Recent expansion of the Panama Canal should lower shipping costs, say market observers. Shipping geeks will delight at this engineering marvel that revolutionized global maritime trade.
As a major Latin American
hub of finance
, commerce and transportation, the Panamanian capital is a growing destination for business travellers, says NZ Herald.
For anyone looking to duck out of a convention centre for a few hours, fill a gap between meetings or even if you've just got a long layover at the airport, a visit to Panama City's No.1 attraction and its newly expanded locks makes the perfect side excursion.
“This new transit route is the tip of the iceberg in making Panama once again the logistic center of the Americas,” the Guardian quoted Jorge Luis Quijano, canal administrator, as saying. “And it represents a significant opportunity for the countries of the region to improve their infrastructure [and] increase their exports.”
The expanded Panama Canal will allow bigger ships across the narrow country, which may benefit oil exports from the United States.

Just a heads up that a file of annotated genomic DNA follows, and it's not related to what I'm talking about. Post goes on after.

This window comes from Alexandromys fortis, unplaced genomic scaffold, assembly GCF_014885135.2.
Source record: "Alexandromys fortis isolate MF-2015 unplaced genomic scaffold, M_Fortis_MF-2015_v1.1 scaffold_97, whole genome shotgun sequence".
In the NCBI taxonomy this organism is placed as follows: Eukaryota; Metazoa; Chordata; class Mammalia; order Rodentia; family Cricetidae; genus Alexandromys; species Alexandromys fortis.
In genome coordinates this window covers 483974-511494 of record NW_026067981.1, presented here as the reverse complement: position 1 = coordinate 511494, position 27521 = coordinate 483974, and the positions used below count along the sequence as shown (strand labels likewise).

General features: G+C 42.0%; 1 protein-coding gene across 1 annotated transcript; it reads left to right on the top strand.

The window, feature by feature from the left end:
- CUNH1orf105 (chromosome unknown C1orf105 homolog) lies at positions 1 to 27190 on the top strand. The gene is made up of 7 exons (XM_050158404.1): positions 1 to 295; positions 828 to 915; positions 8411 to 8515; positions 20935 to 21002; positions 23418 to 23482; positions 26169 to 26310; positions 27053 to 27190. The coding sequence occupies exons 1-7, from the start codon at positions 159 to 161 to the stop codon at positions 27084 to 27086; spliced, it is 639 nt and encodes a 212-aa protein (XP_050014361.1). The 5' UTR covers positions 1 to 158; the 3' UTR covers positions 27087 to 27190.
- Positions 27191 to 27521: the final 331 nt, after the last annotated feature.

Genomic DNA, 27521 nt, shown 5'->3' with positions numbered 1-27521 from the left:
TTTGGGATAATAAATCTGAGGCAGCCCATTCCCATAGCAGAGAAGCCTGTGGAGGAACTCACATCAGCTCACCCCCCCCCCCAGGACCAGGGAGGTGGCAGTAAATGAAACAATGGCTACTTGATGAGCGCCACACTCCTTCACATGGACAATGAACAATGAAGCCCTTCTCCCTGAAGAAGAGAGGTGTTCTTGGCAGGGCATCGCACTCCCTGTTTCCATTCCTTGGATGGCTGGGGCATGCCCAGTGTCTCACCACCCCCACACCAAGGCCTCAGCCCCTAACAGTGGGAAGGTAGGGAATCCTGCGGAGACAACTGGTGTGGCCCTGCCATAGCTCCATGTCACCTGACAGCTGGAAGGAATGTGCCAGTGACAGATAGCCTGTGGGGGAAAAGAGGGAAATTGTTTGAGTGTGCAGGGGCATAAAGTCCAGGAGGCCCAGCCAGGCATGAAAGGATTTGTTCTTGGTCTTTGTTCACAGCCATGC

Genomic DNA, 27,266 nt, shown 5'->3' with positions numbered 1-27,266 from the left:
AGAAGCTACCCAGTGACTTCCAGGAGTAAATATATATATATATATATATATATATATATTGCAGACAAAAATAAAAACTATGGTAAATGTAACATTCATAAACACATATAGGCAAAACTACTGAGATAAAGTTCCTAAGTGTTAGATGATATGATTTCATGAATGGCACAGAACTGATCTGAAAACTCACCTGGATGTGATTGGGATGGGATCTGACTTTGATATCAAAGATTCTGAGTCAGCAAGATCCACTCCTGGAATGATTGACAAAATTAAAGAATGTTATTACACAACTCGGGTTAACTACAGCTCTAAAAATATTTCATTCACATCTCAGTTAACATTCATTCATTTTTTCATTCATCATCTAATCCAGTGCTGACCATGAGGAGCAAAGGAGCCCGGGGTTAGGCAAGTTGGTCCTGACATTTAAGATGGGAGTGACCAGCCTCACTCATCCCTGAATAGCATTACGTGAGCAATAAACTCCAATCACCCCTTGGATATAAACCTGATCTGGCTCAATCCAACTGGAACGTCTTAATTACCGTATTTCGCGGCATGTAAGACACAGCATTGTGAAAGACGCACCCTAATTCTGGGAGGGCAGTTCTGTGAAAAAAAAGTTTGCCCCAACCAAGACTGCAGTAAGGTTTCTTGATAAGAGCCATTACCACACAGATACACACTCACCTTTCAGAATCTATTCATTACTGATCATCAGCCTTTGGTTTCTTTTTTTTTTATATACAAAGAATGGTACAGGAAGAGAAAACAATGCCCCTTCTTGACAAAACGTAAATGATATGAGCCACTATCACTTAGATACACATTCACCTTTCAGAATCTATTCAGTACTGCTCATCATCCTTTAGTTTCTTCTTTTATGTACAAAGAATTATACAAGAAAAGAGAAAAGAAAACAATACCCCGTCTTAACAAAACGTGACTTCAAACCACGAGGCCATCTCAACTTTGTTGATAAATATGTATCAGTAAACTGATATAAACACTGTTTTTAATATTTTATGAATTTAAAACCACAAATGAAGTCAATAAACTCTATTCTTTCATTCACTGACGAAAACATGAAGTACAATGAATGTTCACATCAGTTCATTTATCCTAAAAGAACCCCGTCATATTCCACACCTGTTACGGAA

According to CS Monitor, the canal expansion opened on June 26 with a third lane that accommodates big ships such as liquified natural gas (LNG) ships, 90 percent of which may now travel across the canal, including those that hold as much as 3.9 billion cubic feet (Bcf) of fuel, according to a report from the US Energy Information Administration released June 30.
The expanded Panama Canal is expected to slash global shipping costs by $8 billion a year, making U.S. agricultural commodities more competitive globally, according to Agweb.
The expanded Canal’s new third lane can accommodate ships more than twice of vessels that pre-expansion. The larger ships can hold up to 4 million bushels of soybeans, nearly double the 2.1 million bushels currently loaded on to a typical ocean vessel.
According to the USDA Agricultural Marketing Service, the expanded canal could boost the competitiveness of U.S. grain as reduced transportation and landed costs could make U.S. grain exports more attractive to foreign buyers.
Exports of U.S. liquefied natural gas stand to benefit substantially from the $5.4 billion expansion of the Panama Canal, which will lead to much shorter travel time and much lower costs for shipments from the Gulf Coast
to big markets in Asia and South America, says USA Today.